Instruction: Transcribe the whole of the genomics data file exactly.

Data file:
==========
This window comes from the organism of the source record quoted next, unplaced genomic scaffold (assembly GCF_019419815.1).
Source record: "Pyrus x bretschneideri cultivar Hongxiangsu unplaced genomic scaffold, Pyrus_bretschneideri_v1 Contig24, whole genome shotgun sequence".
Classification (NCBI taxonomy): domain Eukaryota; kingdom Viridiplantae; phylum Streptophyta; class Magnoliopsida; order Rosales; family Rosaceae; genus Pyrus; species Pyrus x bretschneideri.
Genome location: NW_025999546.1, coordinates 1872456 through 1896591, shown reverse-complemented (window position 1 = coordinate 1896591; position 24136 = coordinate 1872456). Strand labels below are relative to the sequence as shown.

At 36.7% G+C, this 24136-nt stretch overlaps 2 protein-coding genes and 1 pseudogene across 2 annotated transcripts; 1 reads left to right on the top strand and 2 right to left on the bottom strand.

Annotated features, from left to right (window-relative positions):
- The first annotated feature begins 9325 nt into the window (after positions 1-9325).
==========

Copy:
This window comes from the organism of the source record quoted next, unplaced genomic scaffold (assembly GCF_019419815.1).
Source record: "Pyrus x bretschneideri cultivar Hongxiangsu unplaced genomic scaffold, Pyrus_bretschneideri_v1 Contig24, whole genome shotgun sequence".
Classification (NCBI taxonomy): domain Eukaryota; kingdom Viridiplantae; phylum Streptophyta; class Magnoliopsida; order Rosales; family Rosaceae; genus Pyrus; species Pyrus x bretschneideri.
Genome location: NW_025999546.1, coordinates 1872456 through 1896591, shown reverse-complemented (window position 1 = coordinate 1896591; position 24136 = coordinate 1872456). Strand labels below are relative to the sequence as shown.

At 36.7% G+C, this 24136-nt stretch overlaps 2 protein-coding genes and 1 pseudogene across 2 annotated transcripts; 1 reads left to right on the top strand and 2 right to left on the bottom strand.

Annotated features, from left to right (window-relative positions):
- The first annotated feature begins 9325 nt into the window (after positions 1-9325).